Hyper-fast star ejected by supermassive black hole
Astronomers see first demonstration of the ‘Hills mechanism’.
Astronomers have discovered a star travelling at more than six million kilometres an hour through the Milky Way after being flung from our galaxy’s centre by a supermassive black hole.
The eviction occurred about five million years ago, an international team reports in the Monthly Notices of the Royal Astronomical Society, and the star is moving so quickly that it will leave the Milky Way in about 100 million years, never to return.
Known as S5-HVS1, it is located in the constellation of Grus (the Crane). It was discovered using the 3.9-metre Anglo-Australian Telescope near Coonabarabran, in Australia, coupled with observations from the European Space Agency’s Gaia satellite.
“We traced this star’s journey back to the centre of our galaxy, which is pretty exciting,” says co-author Gary Da Costa from the Australian National University. “[It] is travelling at record-breaking speed: 10 times faster than most stars in the Milky Way, including our Sun.”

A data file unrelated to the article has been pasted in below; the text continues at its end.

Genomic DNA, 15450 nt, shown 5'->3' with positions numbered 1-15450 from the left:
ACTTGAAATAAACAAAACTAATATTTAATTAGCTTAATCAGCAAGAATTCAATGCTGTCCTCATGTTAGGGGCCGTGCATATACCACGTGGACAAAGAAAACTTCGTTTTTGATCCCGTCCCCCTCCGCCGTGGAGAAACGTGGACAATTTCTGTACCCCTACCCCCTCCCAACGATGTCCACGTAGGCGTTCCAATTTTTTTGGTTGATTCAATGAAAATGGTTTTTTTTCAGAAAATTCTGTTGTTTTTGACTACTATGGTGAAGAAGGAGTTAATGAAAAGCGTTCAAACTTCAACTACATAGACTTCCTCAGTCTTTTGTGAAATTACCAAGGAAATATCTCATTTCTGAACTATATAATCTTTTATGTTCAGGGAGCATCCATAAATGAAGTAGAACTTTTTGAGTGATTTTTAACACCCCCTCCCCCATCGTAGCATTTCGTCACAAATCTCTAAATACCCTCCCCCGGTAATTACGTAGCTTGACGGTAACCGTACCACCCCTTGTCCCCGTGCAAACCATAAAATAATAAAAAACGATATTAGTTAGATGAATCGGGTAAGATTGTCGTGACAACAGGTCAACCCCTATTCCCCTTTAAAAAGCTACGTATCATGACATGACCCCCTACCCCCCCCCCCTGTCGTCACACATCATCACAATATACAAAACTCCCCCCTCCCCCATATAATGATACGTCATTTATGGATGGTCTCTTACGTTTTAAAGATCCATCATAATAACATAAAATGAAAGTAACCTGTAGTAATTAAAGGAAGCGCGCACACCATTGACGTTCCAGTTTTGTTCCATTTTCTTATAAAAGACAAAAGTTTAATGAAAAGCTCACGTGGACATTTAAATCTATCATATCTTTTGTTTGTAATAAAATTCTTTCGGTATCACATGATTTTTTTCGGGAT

The work was led by Sergey Koposov from Carnegie Mellon University, US, as part of the Southern Stellar Streams Spectroscopic Survey (S5), which involves astronomers from the US, the UK, Australia and Chile.
Astronomers have wondered about high-velocity stars since their discovery two decades ago. S5-HVS1 is unprecedented, due to its high speed and close passage to the Earth, only 29 thousand light-years away.
With this information, Koposov and his team could track its journey back into the centre of the Milky Way, where a four million solar mass black hole, known as Sagittarius A*, lurks.
“This is super exciting, as we have long suspected that black holes can eject stars with very high velocities. However, we never before had a clear association of such a fast star with the galactic centre,” Koposov says.
It is also, the researchers say, the first clear demonstration of the “Hills mechanism” – a method by which superfast stars can be ejected by black holes that was proposed by astronomer Jack Hills 30 years ago.
Originally, S5-HSV1 lived with a companion in a binary system, but they strayed too close to Sagittarius A*. In the gravitational tussle, the companion star was captured by the black hole, while S5-HVS1 was thrown out at extremely high speed.